1. 1. If the “artisan” sees it, he or she would be hurt. I’m a lover and not a fighter. The last thing I want to do is offend someone.
  2. Beauty is in the eye of the beholder and I think I see some funky potential in it. I remember seeing it and thinking, “This would make a cool trim for a poncho one can wear at Glastonbury with some very fashionable wellies!
  3. I kind of lost it in my Yarniverse. (That’s my story and I am sticking to it!)

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There are so many reasons we end up with “ugly” skeins of yarn.

I spoke to some people who all admitted (under the cover of darkness) that they owned some balls of yarn that were of an unconventional aesthetic quality. There are so many reasons for these acquisitions.  I was so fascinated, I wrote them down!

Here they are in no certain order:

  • I inherited it from my dead Auntie Beatrix (not her real name). Don’t have the heart to throw it out.
  • When I bought it, it was a really pretty blue. I have no idea what colour that is now. I call it “Kebab”.
  • It used to be pretty but I have frogged it so many times, it’s gone a bit “bit-y”.
  • It was so very expensive. So I thought, “Yes!” But look at it. It’s only a 50g ball, it goes with nothing, it is scratchy and hideous. Maybe it can be a dishcloth?”
  • It seemed a good idea at the time. I thought it would match the cream Arran.
  • I washed it by mistake. Maybe it can be used for hair for a doll or something. So I am keeping it.
  • I have no idea how this got in my stash. Do you want it?
  • Someone gave it to me. I didn’t want to say no.
  • I dyed it myself. It was the first one I ever did and I used beetroot. But it came out like this.
  • I spun it myself. It’s a bit wonky but I thought it looked a little artsy.
  • It was on sale.

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I will say so many of these balls, skeins, hanks and cakes make it into the charity shop, yarn bombs or newbie’s knitting bags. Be honest. How many do you have? We’d be interested to know.

Tea & Company

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Overheard at a tea house:

Lady One: “Hey! Sorry I am late traffic.”

Lady Two: “That’s ok. I brought my knitting and I got a cuppa.”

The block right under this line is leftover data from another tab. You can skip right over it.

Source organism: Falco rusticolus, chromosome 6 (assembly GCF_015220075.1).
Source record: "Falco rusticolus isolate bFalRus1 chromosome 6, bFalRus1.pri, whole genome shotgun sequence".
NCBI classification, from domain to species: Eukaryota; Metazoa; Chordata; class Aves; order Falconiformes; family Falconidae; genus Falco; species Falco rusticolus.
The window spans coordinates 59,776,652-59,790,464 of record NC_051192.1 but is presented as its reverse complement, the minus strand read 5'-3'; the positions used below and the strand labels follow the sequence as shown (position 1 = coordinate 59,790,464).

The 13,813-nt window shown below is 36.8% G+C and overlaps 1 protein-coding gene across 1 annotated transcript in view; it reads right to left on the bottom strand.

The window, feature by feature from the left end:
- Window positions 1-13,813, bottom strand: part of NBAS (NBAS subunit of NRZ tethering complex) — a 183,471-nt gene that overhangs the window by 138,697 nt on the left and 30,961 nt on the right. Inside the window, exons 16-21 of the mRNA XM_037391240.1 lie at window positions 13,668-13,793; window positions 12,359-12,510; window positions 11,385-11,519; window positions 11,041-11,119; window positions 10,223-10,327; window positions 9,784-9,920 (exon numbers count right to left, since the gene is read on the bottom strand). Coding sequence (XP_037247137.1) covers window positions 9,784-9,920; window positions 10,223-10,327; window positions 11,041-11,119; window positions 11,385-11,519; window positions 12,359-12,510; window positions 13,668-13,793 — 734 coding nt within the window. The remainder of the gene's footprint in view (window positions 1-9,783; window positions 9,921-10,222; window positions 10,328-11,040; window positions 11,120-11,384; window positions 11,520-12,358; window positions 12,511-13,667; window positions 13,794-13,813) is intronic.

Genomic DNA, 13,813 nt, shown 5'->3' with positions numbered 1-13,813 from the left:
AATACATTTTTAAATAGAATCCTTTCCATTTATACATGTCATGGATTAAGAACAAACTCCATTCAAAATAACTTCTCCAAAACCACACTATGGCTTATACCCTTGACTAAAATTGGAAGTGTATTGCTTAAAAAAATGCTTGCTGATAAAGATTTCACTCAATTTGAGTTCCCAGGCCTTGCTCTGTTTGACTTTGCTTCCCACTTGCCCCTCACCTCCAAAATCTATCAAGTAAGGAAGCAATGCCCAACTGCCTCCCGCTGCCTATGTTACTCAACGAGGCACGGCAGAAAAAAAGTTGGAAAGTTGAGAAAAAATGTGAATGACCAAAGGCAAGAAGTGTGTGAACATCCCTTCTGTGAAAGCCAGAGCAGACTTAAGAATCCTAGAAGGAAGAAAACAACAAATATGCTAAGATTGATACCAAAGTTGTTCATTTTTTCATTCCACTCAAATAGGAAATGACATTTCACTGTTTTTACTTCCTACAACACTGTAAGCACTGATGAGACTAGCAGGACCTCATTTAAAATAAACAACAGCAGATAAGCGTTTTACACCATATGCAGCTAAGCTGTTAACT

Lady One: “Oh my days! What are you knitting now? Tea towels?”

Lady Two: “No, no, this one is for charity. It’s for preemie babies!”

Lady One:“Are you sure it’s just not another excuse to knit???”

Me over on the next table: The penny drops.

I am one of those kinds of knitters who will accept any opportunity to knit. Why not use my talents to give back to the community? Why not hone my skills with each project?

All kidding aside, there are so many benefits to donating your knitting and crochet work to charity. In addition to helping others in need, it also gives knitters and crocheters the chance to get more involved in the community by discovering new volunteer opportunities. In addition, there is the opportunity to learn a new skill, increase your skill base or teach others the skill. There are patterns that challenge all skill levels. Mastering the skill gives me such a feeling of satisfaction. However, knowing that I am making something precious for others makes the experience richer.  It brings me an amazing feeling of self-worth, helps me relax and practice mindfulness and gives me joy. What’s not to love?

Here are some guidelines to knitting or crocheting for charity:

  • Follow the pattern. The pattern is there for a reason. They have been tried and tested.
  • Make sure the garments are big enough (unless you are knitting for premature babies.
  • Don’t use a free pattern to sell your stuff. These are intended for charity